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Epic visuals and a festival-like atmosphere made Stormzy’s[ @Stormzy1] final London Concert a night to Remember

Epic visuals and a festival-like atmosphere made Stormzy’s[ @Stormzy1] final London Concert a night to Remember

Stormzy A.K.A. Big Mike A.K.A. Wicked Skengman A.K.A The Problem A.K.A. a range of other aliases, put on a show that proved to be a perfect culmination of his journey from underground, street rapper to one of the most successful rappers the UK has seen. As someone who grew up in the same area, it is nothing short of inspirational, to see what this young, MC has done and it should act as motivation for young, black creatives; showing that anything is possible with the right mindset.

The atmosphere was electric, with mosh pits forming before even the opening act graced the stage, and it was clear the crowd were in a state of intense anticipation for Stormzy’s appearance. However, opening act A2 provided the ‘calm before the storm’ with his smooth delivery and airy, bassy instrumentals. A2 is a gem of an artist and it is only a matter of time before he gets the recognition that he deserves, so it was great to see him given to opportunity to perform in front of a large crowd, introducing his unique, brand of music to a new audience.

On to the main man. Stormzy began his set in dramatic fashion, with darkness engulfing the arena and seven pillars shining through; displaying each letter in Stormzy’s name, one by one. When it got to the last letter, a silhouette of Stormzy with his arms out, looking almost statuesque, appeared and the intro of ‘First Things First’ began to play. I struggle to put into words the reaction of the crowd, but let’s just say that, within an instant, I was pressed against the railing I was learning against just due to the sheer number of people trying to get as close to the rapper as possible. The atmosphere was euphoric. Stormzy’s energy matched that of the crowd and it was instantly apparent that this was going to be a great show.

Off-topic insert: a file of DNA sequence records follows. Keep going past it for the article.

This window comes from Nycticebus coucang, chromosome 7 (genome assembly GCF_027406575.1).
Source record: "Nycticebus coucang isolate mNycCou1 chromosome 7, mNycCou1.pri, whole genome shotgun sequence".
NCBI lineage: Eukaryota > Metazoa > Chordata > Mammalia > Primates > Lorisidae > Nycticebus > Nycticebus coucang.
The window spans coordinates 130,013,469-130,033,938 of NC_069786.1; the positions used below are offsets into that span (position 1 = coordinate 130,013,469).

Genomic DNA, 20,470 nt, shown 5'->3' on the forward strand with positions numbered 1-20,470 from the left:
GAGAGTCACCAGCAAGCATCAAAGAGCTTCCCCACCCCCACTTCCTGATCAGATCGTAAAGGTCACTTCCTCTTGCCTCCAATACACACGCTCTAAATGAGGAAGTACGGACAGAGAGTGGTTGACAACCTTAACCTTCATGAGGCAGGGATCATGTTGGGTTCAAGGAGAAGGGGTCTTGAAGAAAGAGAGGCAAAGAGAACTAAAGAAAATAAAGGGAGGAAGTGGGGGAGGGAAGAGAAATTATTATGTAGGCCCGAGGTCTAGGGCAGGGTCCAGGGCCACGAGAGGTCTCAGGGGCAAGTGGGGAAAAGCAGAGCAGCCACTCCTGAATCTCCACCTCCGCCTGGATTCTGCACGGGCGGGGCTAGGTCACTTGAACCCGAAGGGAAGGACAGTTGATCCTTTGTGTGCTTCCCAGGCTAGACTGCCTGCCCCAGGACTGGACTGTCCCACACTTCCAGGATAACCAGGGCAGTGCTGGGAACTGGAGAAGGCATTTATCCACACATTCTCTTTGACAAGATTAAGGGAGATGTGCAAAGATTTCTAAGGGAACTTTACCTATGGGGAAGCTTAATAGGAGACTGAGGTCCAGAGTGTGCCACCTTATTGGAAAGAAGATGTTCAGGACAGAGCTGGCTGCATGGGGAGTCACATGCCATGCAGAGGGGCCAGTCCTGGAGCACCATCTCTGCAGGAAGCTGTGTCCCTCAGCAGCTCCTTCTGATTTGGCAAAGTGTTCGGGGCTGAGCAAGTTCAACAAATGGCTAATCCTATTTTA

In terms of highlights of the show, as most would have predicted, the performance of bangers such as ‘Mr. Skeng’, ‘Bad Boy’, ‘Shut Up’, ‘Where Do You Know Me from’, etc. set the crowd alight. Although it was nice hearing the collective croon of the crowd, when singing ‘Blinded by your Grace, it couldn’t match the aggressive screams when ‘Where Do You Know Me From’ dropped.

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Yet, what pushed the show to greatness was the amazing special guests who blessed the stage alongside young Stormz. The first was Ghetts, who provided the energy you’d expect from the legendary grime MC, for his verse on ‘Bad Boys’. Another one of grime’s legendary artists, Chip, made a guest appearance to go back to back with Big Mike to perform their collaboration ‘Hear Dis’. Wretch 32, probably the best rapper in the country, also dropped by to sing his smooth hook to album highlight, ‘21 Gun Salute’, but the most shocking and exciting guest was saved for last. Ed Sheeran. The international superstar, performed the worldwide hit ‘Shape of You (Remix)’, which features verses from Stormzy, to a joyful audience and was definitely an awesome moment.

With the energy levels sky high, both in the audience and on stage, this was simply an outstanding concert and it is impressive to see an artist have such a stage presence in the early stages of his career. What made it such a good overall performance, is the fact that Stormzy genuinely seemed overjoyed and overwhelmed at being able perform to such an enthusiastic audience in his hometown. As cliché as it sounds, the future looks bright for Stormzy and I can only hope that this momentum pushes him to become the star he deserves to be.

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